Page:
With a positive connotation, pride can refer to a sense of attachment towards one's own choices, beliefs or actions, and towards others. It can be the worthy product of self-reflection, a sense of appreciation, a feeling of fulfilment or belonging. There's a sense of exaltation in the mindset behind Brighton Pride which I feel St Augustine himself would have appreciated. His take on pride without prejudice was that we should have a sense of our own "excellence", to the glory of God who created us; including that bouncy young man so wonderfully dressed as Bugs Bunny. And my fabulous bargain Stetson.
"Vanity and pride are different things, though the words are often used synonymously. A person may be proud without being vain. Pride relates more to our opinion of ourselves; vanity, to what we would have others think of us."
(Jane Austen)
The Rainbow Fund
Sussex Community Foundation
Falcon Wharf
Railway Lane
"Pride makes us artificial and humility makes us real."
(Thomas Merton)

"Pride perceiving humility honourable, often borrows her cloak."
(Thomas Fuller)
"Pride does not wish to owe and vanity does not wish to pay."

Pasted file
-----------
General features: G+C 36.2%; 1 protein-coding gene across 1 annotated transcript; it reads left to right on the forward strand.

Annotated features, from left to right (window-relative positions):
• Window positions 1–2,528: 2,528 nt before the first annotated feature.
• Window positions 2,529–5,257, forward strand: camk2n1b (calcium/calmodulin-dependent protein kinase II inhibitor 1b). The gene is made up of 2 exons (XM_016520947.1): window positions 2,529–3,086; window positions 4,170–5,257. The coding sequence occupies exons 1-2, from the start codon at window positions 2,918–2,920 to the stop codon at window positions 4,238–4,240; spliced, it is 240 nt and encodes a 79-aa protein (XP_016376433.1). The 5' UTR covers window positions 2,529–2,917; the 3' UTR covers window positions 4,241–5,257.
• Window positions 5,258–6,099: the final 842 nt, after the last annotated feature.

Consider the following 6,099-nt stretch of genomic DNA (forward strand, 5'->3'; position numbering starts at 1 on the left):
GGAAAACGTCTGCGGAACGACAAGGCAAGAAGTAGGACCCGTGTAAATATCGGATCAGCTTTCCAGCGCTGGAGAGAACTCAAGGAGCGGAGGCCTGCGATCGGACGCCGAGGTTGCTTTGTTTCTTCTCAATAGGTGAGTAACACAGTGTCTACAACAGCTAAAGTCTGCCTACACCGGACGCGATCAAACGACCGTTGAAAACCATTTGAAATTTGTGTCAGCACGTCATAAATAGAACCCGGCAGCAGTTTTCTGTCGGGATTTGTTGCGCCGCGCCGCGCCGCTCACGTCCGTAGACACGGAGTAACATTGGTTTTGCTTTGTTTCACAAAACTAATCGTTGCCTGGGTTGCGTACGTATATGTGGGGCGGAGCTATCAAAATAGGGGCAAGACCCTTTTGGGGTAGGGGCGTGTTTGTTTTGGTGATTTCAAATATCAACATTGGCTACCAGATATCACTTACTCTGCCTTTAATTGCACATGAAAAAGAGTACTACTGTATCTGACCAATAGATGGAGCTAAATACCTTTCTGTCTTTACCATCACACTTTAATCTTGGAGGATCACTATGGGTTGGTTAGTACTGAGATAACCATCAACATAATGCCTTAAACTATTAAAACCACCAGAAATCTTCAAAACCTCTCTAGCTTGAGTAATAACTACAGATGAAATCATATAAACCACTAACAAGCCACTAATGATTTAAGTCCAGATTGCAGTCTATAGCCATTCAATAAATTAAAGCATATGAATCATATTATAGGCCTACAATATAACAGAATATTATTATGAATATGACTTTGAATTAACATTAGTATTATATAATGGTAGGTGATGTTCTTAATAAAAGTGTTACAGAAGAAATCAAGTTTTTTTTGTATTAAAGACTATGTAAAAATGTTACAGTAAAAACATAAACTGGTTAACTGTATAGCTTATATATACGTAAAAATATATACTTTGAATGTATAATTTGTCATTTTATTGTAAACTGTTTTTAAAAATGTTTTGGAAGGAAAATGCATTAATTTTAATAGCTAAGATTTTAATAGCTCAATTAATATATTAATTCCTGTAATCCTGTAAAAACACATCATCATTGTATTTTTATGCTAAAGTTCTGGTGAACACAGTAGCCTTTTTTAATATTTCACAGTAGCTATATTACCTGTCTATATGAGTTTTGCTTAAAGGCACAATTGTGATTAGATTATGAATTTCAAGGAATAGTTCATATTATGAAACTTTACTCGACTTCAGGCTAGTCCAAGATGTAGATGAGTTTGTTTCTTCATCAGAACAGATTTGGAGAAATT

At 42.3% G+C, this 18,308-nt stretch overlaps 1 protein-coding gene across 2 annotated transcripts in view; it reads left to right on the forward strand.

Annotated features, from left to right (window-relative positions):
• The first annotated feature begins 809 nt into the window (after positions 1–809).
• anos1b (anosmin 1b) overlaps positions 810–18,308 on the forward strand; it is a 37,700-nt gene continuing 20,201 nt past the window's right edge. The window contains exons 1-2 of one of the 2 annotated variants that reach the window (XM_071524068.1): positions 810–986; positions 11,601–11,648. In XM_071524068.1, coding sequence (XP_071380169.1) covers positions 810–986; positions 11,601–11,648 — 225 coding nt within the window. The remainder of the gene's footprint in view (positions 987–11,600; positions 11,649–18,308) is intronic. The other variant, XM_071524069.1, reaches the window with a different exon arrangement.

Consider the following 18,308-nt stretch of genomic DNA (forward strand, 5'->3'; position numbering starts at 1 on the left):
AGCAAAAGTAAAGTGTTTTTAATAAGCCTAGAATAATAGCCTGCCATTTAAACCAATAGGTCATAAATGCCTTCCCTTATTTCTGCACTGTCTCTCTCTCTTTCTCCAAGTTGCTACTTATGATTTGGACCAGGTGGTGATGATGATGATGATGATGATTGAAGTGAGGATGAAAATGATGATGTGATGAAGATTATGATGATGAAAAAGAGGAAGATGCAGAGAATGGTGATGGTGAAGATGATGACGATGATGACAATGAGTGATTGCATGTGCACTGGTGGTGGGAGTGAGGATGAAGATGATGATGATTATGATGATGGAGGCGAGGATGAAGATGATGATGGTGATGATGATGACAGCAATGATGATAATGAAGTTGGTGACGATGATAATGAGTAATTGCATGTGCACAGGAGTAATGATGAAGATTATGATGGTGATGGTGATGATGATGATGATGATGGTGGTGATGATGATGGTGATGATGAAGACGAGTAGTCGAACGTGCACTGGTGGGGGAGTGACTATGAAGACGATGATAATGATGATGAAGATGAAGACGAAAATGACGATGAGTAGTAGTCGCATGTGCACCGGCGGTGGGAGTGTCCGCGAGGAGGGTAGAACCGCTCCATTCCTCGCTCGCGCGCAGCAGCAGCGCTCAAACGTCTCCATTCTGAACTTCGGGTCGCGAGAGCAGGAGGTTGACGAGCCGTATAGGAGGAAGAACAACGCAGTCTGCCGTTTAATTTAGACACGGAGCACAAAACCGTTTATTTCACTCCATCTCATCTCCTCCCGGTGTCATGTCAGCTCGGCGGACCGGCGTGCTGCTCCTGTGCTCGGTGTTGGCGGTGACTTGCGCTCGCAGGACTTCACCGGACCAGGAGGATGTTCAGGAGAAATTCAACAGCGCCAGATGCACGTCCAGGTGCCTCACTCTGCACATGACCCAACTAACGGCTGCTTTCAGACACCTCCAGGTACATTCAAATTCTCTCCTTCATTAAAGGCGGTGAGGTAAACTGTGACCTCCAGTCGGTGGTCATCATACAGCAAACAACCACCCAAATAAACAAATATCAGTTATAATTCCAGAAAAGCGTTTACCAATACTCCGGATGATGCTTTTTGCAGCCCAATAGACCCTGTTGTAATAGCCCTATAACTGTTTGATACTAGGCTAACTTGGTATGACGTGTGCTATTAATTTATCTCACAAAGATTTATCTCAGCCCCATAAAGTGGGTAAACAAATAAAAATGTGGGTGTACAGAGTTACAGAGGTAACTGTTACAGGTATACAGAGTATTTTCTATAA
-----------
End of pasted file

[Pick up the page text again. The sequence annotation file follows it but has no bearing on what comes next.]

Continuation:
(Francois de la Rochefoucauld)

 (Photo: Gigi, album)
Yeehaw x

"Wake Me Up When It's All Over" Avicii


  1. I wish I'd been there Gisele, it sounds like it was loads of fun!!!

    You are looking good my lovely xxx

    1. It's always loads of fun in Brighton Aldi; them Waitrose folk don't know what they're missing! As for the pic; you know that scene in the Bridget Jones film where she puts her make-up on in the back of a darkened cab?? That's what my dear friend Lin said my sun-kissed rosiness looked like! Hope to see you soon hon xxx

  2. Brilliantly penned , as ever , Madam. I so wish I could come back to Brighton for a while and view it through different eyes than those I had on in 1995.I only went there for a day, mainly to view The Pavillion ,as a total tourist.I never suspected there was another side to the seaside city other than a summer playground for Queens and foppish Kings.I only recently watched a doco about the glittery, artsy, alternative wonder which it now is.You are very fortunate to have your home there Miss G , as well as blessed to be the wonderous You who can partake in it all with open mind, open heart, sense of fun, enquiring mind and the chutzpa to love it all.You lucky lucky bugger !
    Wish I were there

    1. Rosemary! So good to see you on here! I wish you were here too; thank you for your lovely comment: I don't see why you can't be a single female who's not 23, works hard, goes to church, eats lentils, whinges a bit and still have a sense of fun. I foresee you coming back to Brighton my dear; I can feel it in my cranberry juice X